Writable is an extensive web-based writing program. It focuses on a recursive writing process with a lot of peer and teacher feedback. Content covers all major writing genres taught in grades 3 to 12: argumentative/persuasive, narrative, and informational/expository. As they complete assignments, students learn how to respond to prompts in quick writes, short responses, multiparagraph essays, and extended writing projects with multiple revisions. Schools that use six traits, writing workshop, and other instructional methods will find that the program works with any of those methods in multiple content areas. Teachers manage the peer feedback and revision process and can jump in to provide additional feedback and assistance. In the anonymous peer review process, students use the rubric to assist with evaluating the writing, assign stars, and provide written feedback. Writers receive and incorporate the feedback, and then the writing goes back to the reviewers for another look. In addition, teachers can assign evaluations of the peer feedback.
In addition to peer feedback, Writable has added a new tool called RevisionAid that analyzes writing and provides automatic, specific feedback, adding another layer in the revision cycle. Students click a button in the writing area and receive recommendations with color-coded stars that categorize the type of feedback. Teachers enable RevisionAid when assigning a writing prompt or project and then review that data as part of the dashboard reports. There are also some additions to support virtual and hybrid learning, including recording and embedding video, providing video and audio feedback, printable reading passages, and differentiated prompts for any assignment as well as more grading control over multisection assignments.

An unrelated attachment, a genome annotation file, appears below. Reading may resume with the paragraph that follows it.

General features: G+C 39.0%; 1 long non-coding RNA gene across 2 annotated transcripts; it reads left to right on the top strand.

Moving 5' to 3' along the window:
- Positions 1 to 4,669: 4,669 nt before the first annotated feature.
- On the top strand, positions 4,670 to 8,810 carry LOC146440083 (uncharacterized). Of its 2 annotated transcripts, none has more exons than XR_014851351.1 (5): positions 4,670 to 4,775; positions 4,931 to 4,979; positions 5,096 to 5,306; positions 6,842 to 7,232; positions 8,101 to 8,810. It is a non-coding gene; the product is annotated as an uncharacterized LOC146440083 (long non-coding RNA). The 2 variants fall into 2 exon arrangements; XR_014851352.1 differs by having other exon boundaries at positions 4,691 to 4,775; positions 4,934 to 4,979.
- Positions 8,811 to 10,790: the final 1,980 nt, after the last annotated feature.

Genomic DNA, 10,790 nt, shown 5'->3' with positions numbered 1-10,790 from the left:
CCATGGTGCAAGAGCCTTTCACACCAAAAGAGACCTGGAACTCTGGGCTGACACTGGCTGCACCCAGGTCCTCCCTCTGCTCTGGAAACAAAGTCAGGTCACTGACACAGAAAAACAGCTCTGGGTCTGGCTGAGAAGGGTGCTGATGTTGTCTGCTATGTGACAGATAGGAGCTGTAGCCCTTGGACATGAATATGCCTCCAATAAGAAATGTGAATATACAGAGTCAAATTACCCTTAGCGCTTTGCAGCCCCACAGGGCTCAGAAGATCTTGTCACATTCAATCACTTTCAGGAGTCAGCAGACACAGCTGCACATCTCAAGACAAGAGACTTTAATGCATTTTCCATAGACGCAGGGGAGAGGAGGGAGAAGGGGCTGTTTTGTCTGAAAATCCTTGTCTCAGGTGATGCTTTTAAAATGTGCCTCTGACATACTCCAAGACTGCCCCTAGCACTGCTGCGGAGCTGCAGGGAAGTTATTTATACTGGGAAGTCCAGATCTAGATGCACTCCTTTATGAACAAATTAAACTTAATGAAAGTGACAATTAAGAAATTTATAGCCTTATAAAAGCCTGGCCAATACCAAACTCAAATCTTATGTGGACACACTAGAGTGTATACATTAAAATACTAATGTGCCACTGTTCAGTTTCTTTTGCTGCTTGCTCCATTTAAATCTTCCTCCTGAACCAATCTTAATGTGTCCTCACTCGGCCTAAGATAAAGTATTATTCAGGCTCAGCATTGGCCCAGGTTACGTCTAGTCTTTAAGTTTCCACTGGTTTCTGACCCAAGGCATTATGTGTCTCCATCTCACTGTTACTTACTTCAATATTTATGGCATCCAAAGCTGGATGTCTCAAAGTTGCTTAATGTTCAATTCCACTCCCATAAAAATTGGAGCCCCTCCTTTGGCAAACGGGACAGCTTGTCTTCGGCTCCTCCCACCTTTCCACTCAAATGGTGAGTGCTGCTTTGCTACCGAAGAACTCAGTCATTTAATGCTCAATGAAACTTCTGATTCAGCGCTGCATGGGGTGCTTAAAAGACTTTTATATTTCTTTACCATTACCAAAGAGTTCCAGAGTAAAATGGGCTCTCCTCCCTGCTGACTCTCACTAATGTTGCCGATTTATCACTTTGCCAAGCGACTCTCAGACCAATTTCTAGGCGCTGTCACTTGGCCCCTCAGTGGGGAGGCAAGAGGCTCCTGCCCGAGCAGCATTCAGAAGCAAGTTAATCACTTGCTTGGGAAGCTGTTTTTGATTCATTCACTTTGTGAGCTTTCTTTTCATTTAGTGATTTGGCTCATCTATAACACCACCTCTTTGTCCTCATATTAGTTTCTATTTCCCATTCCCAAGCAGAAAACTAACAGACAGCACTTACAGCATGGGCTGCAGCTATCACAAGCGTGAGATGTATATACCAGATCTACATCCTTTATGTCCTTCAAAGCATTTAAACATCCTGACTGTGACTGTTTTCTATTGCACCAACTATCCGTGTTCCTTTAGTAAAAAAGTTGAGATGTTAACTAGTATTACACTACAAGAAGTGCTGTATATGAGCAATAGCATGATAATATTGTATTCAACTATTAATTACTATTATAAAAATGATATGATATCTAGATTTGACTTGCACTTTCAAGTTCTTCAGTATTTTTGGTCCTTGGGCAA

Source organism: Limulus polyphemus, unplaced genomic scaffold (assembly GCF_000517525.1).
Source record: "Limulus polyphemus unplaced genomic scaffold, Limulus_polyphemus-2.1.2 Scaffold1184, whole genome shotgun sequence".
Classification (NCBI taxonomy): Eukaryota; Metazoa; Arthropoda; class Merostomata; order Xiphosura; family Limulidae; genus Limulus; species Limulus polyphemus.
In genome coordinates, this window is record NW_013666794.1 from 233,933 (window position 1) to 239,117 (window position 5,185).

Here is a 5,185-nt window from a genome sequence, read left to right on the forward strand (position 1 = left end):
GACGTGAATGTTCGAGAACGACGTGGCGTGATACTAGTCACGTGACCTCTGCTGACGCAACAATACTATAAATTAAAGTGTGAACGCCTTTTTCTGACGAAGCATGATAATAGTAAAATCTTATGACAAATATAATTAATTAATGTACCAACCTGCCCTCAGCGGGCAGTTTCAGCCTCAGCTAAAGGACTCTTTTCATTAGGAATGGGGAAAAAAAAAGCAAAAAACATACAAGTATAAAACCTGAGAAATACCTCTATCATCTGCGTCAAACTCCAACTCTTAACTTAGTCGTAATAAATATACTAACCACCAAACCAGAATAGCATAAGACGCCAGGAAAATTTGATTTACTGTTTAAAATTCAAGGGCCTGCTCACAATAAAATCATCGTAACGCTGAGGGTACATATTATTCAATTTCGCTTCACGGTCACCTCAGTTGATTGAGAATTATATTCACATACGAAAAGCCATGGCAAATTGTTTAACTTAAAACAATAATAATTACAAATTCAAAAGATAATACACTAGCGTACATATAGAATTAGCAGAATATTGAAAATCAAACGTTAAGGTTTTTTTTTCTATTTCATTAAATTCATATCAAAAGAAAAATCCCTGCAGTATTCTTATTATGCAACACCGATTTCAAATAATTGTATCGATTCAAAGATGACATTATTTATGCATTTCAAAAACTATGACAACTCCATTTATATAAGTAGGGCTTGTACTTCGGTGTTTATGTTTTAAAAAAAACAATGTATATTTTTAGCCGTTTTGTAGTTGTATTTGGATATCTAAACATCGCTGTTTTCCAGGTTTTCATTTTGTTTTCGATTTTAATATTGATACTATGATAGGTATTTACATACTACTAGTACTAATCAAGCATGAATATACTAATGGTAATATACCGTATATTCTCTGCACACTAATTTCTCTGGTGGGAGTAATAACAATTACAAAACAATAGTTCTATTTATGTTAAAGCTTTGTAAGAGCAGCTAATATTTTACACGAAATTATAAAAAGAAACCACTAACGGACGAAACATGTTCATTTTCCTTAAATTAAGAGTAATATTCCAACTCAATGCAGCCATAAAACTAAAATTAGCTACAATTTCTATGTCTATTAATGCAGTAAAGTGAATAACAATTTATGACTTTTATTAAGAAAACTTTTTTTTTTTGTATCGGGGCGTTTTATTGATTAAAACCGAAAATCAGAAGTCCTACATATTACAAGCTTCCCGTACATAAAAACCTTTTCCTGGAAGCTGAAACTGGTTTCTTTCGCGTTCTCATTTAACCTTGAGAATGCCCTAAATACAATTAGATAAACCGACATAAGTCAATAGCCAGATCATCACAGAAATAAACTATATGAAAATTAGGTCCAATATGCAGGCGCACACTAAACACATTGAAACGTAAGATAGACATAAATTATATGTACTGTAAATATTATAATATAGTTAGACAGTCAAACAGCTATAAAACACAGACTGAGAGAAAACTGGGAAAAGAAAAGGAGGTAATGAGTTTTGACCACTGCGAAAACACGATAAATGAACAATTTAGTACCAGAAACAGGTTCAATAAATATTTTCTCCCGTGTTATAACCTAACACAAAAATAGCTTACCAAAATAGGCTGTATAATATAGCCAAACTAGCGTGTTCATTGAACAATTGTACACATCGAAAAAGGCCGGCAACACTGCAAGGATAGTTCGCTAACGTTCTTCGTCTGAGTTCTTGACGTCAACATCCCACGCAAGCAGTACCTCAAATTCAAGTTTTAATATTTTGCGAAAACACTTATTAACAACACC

Schools that use Chromebooks and Google Classroom can import their rosters into Writable and set it up to sync with Classroom assignments. Students can write and submit from Google Docs and save the writing to their drive. If schools use the Canvas or Schoology learning management systems (LMS), teachers install the Writable app and then create assignments. The process is slightly different for each, so make sure to verify the steps for your LMS. Students will see their assignments when they log in.